Data from Colorado on how they price water for the fracking industry is even more concerning. Our research has found that Windsor Town Council sold Great Western Oil & Gas (GWOG) up to 65 acre ft (1 acre foot of water = 325,851 gallons) per year for the next 10 years. That contract can be renegotiated at that time. The town council reports that the cost that GWOG paid is $400/acre ft. That brings into the town of Windsor a meagre $26,000 annually should the entire 65 acre ft be taken, and it seems likely that GWOG will use the water rather quickly, based on past consumption and the requirements of the industry. Therefore, that brings the cost per gallon to $0.00122 or one tenth of one penny per gallon, not $0.01 but $0.00122.
Such data highlights a crucial problem, there is no supply-side price signal demanding the UOGD industry reduce or stabilize their water demand per unit of energy produced. An additional issue concerns anecdotal evidence pointing towards the UOGD industry relying on highly fragile and ecologically critical 1st- and 2nd-order streams and reservoirs throughout Appalachia, when their demand cannot be met by documented water withdrawals agreements with conservancy districts (Figure 9). At the present time, research points to a 22–25% gap in our understanding of where this industry’s water demand is coming from; thus, leaving frontline communities and policy makers in the dark regarding how this known ‘unknown’ environmental externality will manifest in the coming years and decades.
Resource demand in the UOGD industry is directly related to the global price of oil and gas, with water demand increasing exponentially as the price of oil and gas declines. This forces the industry to rely on resources known to generate a disproportionate return-on-investment (ROI) relative to the price paid for the resources. As an example, the water demand inflection points we have documented in the Marcellus and Utica plays of southern Appalachia happened to coincide with a 50% decline in the global price of Brent crude and West Texas intermediate oil between Q1-2014 and the end of 2016.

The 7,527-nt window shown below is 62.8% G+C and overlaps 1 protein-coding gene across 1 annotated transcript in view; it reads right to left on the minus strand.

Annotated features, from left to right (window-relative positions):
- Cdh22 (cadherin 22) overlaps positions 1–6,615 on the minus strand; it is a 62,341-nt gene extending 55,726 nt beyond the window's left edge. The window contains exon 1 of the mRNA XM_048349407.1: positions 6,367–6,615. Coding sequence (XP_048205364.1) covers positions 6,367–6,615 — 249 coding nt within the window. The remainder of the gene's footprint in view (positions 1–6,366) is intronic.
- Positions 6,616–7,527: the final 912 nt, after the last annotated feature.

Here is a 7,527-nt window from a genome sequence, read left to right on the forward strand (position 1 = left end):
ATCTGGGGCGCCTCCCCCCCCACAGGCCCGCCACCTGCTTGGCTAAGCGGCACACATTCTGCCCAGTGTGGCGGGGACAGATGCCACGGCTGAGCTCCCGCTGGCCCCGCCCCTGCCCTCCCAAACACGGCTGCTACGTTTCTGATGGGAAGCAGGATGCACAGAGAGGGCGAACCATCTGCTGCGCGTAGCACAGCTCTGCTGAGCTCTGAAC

5. Conclusions

Despite its widespread use in the United States for over a decade, hydraulic fracturing has only recently been scrutinized to determine the industry’s effects on human rights. Under the special procedures of the HRC, the Special Rapporteur on the human right to safe drinking water and sanitation, Catarina de Albuquerque, concluded her 2011 mission to the United States by outlining serious concerns over the effect of a range of polluting activities associated with the hydraulic fracturing process. She observed a distinct:
“policy disconnect ... between polluting activities and their ultimate impact on the safety of drinking water sources. The absence of integrated thinking has generated enormous burdens, including increased costs to public water systems to monitor and treat water to remove regulated contaminants and detrimental health outcomes for individuals and communities”.
There have been scores of scientific studies that have revealed water contamination due to fracking processes. Ingraffea’s review of the compliance reports from conventional and unconventional oil and gas wells drilled in Pennsylvania between 2000 and 2012 [9] revealed that casing/cement impairment is six times more likely to occur in unconventional wells than in conventional wells. Such flaws may result in cases of subsurface gas migration into the water supply, as has already occurred in the state. Indeed, published data demonstrates evidence of:
“Contamination of shallow aquifers with hydrocarbon gases … contamination of surface water and shallow groundwater from spills, leaks, and/or the disposal of inadequately treated shale gas wastewater… [and] accumulation of toxic and radioactive elements in soil or stream sediments near disposal or spill site s…from hydraulic fracturing throughout the United States”.
Qualitative data from Colorado has further revealed complaints of water contamination from residents living near fracking sites that are often intentionally misunderstood, assigned a different cause, or diluted by state regulatory bodies [77]. Recently, the Pennsylvania Department of Environmental Protection disclosed details of 243 cases in which fracking companies were found by state regulators to have contaminated private drinking water wells in the last four years [78]. In a much delayed survey of existing scientific literature on this topic (not a new data set), the U.S. Environmental Protection Agency found ‘scientific evidence that hydraulic fracturing activities can impact drinking water resources under some circumstances. The report identifies certain conditions under which impacts from hydraulic fracturing activities can be more frequent or severe: